Five years of hard work have paid off for researchers at the University of Tasmania who have discovered a new way to understand the immune system of Tasmanian Devils.
The new, cost-effective, method allows the researchers to replicate human immunology in other species such as Tasmanian Devils.
Menzies Institute for Medical Research senior research fellow Dr Andrew Flies said the new system had allowed researchers to extract tumour cells from the blood of devils.
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"There is 160 million years of evolution separating devils and humans but a lot of the immune proteins we are looking at seem to interact in the same way in devils as in humans," he said.
"We found ... a protein that can turn parts of the immune system on and off ... on the surface of the devil tumour cells.
"There is two things we can do with that - we can try to manipulate that protein, turn the immune system on and off using that - and in the lab we could put devil tumour cells into blood and we could pull the tumour cells back out."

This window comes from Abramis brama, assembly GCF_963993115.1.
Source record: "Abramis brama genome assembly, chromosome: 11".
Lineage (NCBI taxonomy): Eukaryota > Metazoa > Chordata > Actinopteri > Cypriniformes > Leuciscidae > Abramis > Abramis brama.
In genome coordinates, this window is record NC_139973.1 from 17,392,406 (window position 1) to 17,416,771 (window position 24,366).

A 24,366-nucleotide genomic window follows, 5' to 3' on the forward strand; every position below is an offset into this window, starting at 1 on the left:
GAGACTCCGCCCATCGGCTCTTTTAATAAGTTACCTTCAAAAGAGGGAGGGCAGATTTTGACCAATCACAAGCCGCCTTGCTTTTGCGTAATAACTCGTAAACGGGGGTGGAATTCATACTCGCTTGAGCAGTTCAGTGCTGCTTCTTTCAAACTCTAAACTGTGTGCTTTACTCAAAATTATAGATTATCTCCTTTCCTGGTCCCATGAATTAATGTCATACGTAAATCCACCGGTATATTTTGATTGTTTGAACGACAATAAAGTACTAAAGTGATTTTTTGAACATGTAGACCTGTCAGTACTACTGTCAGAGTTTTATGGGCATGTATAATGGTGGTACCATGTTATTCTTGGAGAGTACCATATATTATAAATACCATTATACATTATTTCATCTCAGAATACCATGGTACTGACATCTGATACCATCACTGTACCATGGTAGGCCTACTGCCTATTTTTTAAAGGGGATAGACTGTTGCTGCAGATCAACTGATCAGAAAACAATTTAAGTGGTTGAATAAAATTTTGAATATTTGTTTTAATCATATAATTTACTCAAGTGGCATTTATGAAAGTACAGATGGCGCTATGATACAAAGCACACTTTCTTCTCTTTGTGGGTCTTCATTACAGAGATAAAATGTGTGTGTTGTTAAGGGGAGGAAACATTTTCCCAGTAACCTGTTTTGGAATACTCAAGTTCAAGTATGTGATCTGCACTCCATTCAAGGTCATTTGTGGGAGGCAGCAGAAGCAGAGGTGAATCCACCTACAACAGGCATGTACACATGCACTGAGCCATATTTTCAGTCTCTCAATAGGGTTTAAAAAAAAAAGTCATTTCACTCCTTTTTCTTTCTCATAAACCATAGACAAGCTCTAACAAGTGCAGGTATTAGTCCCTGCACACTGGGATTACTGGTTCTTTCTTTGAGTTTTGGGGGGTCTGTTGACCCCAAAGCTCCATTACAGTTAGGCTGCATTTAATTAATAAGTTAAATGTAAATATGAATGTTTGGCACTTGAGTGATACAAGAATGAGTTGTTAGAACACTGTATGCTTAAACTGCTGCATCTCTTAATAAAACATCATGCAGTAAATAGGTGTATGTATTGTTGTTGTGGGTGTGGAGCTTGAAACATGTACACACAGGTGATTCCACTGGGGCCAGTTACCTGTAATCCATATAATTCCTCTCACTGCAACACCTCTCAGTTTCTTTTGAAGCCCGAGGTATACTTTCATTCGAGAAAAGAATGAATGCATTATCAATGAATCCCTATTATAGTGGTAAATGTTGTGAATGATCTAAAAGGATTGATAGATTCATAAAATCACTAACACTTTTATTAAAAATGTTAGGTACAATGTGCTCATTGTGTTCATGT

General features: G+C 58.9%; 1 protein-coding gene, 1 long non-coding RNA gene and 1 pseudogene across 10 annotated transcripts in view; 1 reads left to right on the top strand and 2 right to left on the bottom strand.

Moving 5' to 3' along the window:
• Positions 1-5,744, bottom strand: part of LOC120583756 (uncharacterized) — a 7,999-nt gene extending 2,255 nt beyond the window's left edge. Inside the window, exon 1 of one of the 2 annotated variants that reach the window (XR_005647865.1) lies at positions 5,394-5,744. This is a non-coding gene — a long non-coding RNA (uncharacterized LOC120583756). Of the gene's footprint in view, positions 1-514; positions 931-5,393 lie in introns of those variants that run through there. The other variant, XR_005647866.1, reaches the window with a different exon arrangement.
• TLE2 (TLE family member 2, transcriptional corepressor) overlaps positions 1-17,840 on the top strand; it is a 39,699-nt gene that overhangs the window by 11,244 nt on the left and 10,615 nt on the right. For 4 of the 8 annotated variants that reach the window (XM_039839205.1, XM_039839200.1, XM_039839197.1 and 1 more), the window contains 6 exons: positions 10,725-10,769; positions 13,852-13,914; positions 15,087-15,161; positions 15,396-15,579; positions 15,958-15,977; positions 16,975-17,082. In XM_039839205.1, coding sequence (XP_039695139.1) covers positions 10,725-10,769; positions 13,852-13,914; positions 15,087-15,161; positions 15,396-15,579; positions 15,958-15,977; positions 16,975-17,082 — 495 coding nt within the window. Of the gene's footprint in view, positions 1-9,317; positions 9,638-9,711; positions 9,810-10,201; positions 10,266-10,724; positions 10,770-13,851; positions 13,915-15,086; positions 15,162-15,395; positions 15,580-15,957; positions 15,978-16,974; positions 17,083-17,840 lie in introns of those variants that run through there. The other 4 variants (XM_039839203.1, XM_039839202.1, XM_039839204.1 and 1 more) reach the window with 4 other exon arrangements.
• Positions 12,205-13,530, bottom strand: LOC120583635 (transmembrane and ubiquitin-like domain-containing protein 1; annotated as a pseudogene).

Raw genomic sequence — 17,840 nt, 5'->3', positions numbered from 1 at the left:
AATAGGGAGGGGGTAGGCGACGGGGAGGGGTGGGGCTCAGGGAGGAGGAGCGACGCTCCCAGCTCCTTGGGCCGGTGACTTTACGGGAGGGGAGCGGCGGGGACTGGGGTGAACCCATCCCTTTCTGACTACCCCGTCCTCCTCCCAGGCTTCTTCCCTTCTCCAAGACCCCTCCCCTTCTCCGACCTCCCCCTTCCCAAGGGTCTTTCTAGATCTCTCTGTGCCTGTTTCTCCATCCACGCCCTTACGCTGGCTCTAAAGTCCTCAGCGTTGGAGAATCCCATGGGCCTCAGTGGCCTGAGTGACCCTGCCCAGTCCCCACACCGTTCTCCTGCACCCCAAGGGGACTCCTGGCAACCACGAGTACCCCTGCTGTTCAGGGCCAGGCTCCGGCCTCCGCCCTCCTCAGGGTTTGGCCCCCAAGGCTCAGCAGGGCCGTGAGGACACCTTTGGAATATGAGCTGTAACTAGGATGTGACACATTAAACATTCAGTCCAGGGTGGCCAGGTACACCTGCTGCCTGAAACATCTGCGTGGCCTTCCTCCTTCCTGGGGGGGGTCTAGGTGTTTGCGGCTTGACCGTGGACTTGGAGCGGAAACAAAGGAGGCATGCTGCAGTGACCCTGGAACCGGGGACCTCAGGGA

He said the research could have implications for human health.
"The protein we found which is really high in tumour sells in devils is one that is really high in human blood cancer cells too," Dr Flies said.
"So we can see what is working for the human blood cancers and try them on devils but also if we are trying something new with the devils that we can manipulate their immune system we can try to bring it back to the human clinic the other way."
Dr Flies said the research would not have been possible without the support from the Tasmanian community.
"Work has been ongoing for a long time and it has really been supported the whole time with great support from the Tasmanian community," he said.
"The Save the Tasmanian Devils program from the state government and the Save the Tasmanian Devil appeal ... have been really helpful for our research, the research wouldn't have happened without the great community support."
The end goal of the research is to develop a vaccine which would protect the devils from the tumours.
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